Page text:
Wearing a hospital gown, Tanner picked “the cherry smell” to go with the anesthesia for his port removal surgery — a procedure his family hoped would be the last step in his osteosarcoma treatment. After almost a year of enduring some of the nastiest chemotherapies and a debilitating limb salvage surgery, 10-year-old Tanner has returned to the fourth grade and is back to hunting and being silly.
As Super Bowl Sunday rolled around this February, his dad, Shane, remembered the day that changed their lives forever: “On this night last year, we found the lump on Tanner’s arm. We were all snuggled on the couch watching TV, nothing special, when God intervened. Holly noticed a small lump on Tan’s forearm. It didn’t hurt, but it bothered us. We decided that Tanner and I would skip the Super Bowl … and instead go … [to the] ER for an X-ray.”
In the early spring of 2016, Tanner had surgery to remove the mass. Ten days later, doctors told the family that the mass was osteosarcoma — a deadly bone cancer that affects hundreds of kids each year.
“As we drove home … we cried, thinking, ‘What’s next?’” said Shane. Doctors called to schedule a port installation surgery to implant a mechanism in Tanner’s chest to deliver chemotherapy, and his battle against osteosarcoma began. “Everything I learned about cancer [happened] in the next two days,” said Tanner.
After a few months of nauseating chemotherapy rounds, a tumor board at the pathology department reviewed Tanner’s case, and the news worsened. Doctors didn’t think they’d removed all the cancer, which meant it was still in his body. They decided the next course of action would be to perform an innovative limb salvage surgery to remove the cancer completely. This 12-hour surgery replaced the diseased arm bone with a reconstructed, fully functional limb using Tanner’s leg bone.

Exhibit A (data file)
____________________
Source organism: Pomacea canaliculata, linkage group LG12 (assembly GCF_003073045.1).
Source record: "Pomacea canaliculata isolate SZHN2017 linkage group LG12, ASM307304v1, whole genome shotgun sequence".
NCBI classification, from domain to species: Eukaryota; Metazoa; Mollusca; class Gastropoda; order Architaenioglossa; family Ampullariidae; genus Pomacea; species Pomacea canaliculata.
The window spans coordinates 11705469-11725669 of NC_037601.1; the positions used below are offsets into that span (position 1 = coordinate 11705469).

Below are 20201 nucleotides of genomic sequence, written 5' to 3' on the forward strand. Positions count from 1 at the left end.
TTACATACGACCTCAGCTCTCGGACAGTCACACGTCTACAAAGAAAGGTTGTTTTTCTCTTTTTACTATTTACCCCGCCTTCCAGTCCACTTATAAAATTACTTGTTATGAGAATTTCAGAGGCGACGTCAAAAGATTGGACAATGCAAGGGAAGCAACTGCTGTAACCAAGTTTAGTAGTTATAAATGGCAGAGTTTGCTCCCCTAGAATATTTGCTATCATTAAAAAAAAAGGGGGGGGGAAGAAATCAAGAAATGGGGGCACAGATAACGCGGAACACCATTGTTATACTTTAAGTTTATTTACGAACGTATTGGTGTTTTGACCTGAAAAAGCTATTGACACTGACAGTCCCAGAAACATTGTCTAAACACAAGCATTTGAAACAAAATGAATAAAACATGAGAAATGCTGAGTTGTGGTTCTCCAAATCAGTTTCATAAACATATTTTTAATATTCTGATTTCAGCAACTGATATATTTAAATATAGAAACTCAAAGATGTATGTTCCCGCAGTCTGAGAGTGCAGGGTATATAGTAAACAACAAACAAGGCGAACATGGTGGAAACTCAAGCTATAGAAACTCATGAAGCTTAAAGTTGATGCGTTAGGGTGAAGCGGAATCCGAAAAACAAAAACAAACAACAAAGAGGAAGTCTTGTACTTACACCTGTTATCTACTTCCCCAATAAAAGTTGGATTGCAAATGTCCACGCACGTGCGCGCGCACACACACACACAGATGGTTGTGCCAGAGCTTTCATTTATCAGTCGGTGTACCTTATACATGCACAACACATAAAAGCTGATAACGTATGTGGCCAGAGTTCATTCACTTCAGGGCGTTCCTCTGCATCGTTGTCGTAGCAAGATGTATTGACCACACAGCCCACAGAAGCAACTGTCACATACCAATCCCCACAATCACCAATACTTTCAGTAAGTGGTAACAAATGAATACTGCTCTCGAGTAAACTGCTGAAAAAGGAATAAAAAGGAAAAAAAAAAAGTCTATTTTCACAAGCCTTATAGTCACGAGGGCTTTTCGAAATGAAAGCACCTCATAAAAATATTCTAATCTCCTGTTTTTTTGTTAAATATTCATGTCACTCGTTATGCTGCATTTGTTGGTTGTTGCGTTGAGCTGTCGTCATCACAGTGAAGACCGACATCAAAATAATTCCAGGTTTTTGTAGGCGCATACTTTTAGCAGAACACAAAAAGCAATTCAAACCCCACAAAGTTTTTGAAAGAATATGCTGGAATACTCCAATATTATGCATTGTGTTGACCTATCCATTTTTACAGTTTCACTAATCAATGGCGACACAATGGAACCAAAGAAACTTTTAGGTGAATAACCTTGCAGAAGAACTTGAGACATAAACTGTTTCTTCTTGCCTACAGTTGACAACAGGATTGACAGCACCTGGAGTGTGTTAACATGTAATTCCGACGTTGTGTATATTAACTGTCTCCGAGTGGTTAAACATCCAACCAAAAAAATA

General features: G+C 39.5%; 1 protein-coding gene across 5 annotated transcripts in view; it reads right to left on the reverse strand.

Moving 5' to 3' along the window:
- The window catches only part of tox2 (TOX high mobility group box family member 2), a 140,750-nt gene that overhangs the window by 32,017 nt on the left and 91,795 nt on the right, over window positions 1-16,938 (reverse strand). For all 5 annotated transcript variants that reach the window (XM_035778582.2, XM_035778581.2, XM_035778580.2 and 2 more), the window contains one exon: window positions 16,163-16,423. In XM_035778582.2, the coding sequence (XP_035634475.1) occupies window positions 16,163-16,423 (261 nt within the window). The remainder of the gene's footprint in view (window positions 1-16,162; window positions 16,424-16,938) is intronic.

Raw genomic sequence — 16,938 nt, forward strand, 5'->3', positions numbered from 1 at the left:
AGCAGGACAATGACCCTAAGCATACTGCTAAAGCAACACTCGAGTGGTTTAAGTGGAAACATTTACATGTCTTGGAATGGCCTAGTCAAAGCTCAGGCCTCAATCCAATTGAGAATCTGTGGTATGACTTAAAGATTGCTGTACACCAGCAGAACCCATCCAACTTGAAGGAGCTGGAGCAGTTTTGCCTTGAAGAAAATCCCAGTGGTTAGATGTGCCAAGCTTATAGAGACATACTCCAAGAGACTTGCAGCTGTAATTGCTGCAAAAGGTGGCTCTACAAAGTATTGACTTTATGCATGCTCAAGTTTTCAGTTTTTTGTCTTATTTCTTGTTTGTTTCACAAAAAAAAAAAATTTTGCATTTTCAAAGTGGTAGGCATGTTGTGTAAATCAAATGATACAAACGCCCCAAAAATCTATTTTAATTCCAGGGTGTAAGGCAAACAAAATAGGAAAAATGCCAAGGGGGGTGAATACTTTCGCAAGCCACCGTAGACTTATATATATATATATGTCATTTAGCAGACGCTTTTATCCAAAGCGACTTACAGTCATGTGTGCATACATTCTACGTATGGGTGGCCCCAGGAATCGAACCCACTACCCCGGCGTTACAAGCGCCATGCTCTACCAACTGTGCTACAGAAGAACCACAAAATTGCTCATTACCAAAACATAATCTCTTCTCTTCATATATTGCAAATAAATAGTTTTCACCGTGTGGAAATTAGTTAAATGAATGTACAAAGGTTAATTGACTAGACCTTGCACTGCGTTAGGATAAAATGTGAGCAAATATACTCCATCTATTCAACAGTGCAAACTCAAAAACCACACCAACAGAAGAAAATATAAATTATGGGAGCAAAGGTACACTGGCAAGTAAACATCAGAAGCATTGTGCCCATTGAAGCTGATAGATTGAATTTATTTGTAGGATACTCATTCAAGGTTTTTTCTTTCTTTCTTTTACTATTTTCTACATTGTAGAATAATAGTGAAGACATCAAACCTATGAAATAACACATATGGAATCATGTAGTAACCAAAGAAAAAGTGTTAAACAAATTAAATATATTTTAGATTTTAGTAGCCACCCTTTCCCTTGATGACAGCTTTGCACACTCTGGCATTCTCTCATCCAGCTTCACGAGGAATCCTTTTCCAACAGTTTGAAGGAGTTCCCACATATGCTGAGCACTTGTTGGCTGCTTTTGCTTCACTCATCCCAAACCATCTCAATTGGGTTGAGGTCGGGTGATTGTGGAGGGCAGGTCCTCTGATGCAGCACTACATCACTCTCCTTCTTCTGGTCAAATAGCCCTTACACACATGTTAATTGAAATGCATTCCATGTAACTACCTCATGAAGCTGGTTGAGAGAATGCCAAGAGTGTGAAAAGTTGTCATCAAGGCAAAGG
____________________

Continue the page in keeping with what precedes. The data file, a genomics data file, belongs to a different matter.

“Seeing him lying on the stretcher was hard. He just looked so different to me,” said Holly. “Being that his surgery was so long, he had a blown up, swollen look. That was a little frightening. He had little tubes coming out of him and different machines attached.”
Shane said nothing prepared them for coming home from the hospital after Tanner’s surgery. With his limited mobility, their family had to make some adjustments. “We couldn’t get him in the shower, and he had to sleep on a blow-up mattress in the living room. It was tough watching him be in a wheelchair,” said Shane.
Tanner finished five more cycles of chemotherapy and kept up with schoolwork while he healed from the highly invasive surgery.
Tanner said everything about the journey was hard, but getting mouth sores as a side effect from the treatment was especially bad, making it difficult to eat and drink.
However, despite enduring all the difficulties of cancer treatment, Tanner and his parents hold onto a few special memories. For Tanner, one of these is going fishing on Father’s Day when he felt well enough — though he had to go to the ER a few hours later with a fever.
Shane remembers a funny moment: “We went for a follow-up appointment with a very serious doctor who was kind of a big guy. The doctor looked at Tanner’s X-ray and said that it looked great. Then Tanner said, ‘Let’s just get serious, can I just shoot my gun or not?’” A lover of hunting and fishing, Tanner recently got back into one of his favorite hobbies: bow hunting.
One of Holly’s most powerful memories is walking arm in arm with Tanner down the aisle at her sister’s wedding a few days after the doctors had diagnosed him. She remembers seeing the audience’s faces and tearing up. “It was hard, and it was really emotional. We made the most out of the day,” said Holly. Her sister fastened childhood cancer awareness ribbons on the bridesmaids’ bouquets.
Now out of treatment, Tanner is back at school and going through physical therapy to regain his strength. Every three months, he’ll return to the hospital for scans to make sure the cancer hasn’t returned. So far, the scans have shown no evidence of disease. “We feel good about where we are, but the war is not over,” said Shane. “We will continue to fight until no child loses their battle with cancer. We will continue to battle for more funding and better research, raise awareness, and spread love so that no family fights alone and cancer is gone forever.”
Throughout Tanner’s journey, his family’s motto has been “Never Alone,” and we’re grateful to supporters like you who help make that motto a reality for kids like him.